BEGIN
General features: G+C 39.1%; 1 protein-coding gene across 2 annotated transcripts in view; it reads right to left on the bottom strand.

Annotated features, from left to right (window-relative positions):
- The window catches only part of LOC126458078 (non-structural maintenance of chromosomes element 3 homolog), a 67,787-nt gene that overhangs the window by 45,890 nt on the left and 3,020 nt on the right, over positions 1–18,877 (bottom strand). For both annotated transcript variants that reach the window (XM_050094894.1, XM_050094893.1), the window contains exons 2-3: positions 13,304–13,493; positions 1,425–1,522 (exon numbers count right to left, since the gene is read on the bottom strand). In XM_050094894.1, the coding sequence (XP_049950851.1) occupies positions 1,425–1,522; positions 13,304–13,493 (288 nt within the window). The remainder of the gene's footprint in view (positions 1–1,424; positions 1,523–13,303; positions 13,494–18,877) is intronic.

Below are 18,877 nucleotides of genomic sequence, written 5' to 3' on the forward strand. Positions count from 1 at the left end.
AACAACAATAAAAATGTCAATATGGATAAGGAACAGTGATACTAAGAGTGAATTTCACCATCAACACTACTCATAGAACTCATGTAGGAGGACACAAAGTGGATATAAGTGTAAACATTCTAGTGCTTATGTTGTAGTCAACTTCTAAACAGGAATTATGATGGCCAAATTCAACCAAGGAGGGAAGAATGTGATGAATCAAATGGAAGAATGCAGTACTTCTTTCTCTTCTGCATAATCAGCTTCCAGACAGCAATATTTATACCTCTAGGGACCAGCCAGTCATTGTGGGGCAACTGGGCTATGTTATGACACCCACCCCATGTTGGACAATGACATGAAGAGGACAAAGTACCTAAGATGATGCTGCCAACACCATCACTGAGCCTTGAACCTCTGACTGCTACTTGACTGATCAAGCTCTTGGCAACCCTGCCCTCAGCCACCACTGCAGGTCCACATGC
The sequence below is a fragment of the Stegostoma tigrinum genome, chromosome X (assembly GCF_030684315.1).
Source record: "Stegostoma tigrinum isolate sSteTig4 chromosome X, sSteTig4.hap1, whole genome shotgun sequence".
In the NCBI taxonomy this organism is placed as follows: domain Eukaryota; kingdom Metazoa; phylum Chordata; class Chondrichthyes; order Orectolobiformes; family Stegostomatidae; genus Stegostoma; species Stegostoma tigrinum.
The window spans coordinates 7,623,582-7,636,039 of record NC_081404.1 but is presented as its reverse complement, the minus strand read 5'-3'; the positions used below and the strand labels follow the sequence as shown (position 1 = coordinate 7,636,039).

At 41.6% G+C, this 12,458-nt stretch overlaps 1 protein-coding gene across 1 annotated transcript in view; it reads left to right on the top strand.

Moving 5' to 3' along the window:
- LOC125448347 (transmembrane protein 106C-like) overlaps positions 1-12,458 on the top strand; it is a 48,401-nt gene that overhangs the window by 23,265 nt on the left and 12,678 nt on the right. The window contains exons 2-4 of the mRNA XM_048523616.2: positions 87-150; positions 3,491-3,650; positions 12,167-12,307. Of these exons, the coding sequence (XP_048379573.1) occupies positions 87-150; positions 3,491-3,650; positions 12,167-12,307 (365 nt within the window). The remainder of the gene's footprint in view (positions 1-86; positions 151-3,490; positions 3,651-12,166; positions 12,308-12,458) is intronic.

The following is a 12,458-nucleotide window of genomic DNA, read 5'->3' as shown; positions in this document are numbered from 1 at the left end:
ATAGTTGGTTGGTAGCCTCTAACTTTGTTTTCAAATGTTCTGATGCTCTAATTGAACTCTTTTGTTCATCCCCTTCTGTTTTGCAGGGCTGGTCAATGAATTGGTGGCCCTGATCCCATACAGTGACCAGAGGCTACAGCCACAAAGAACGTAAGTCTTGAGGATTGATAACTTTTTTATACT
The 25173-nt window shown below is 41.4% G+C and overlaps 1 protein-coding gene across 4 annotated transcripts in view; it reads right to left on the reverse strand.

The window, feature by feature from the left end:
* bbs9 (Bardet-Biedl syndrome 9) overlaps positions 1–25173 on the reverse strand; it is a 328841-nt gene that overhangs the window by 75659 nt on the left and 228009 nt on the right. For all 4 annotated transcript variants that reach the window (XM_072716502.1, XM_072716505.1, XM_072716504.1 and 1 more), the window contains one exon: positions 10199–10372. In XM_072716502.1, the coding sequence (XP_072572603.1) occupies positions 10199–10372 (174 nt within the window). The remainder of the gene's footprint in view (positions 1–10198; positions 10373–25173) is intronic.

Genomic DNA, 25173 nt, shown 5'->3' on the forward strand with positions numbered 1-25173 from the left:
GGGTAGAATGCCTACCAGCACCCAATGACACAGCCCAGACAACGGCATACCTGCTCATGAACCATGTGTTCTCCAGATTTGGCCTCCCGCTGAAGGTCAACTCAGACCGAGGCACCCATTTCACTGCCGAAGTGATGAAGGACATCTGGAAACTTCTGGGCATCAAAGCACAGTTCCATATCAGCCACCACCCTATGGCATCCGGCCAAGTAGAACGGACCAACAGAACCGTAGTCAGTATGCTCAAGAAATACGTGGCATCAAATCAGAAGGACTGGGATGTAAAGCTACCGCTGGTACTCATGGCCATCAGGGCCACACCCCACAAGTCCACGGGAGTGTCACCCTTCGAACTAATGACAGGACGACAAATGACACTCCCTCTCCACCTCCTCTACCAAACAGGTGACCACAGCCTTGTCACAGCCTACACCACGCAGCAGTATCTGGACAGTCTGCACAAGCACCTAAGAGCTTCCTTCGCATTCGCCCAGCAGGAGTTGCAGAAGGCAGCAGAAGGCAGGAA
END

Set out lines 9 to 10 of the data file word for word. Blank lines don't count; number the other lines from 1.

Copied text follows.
The window spans coordinates 7,623,582-7,636,039 of record NC_081404.1 but is presented as its reverse complement, the minus strand read 5'-3'; the positions used below and the strand labels follow the sequence as shown (position 1 = coordinate 7,636,039).

At 41.6% G+C, this 12,458-nt stretch overlaps 1 protein-coding gene across 1 annotated transcript in view; it reads left to right on the top strand.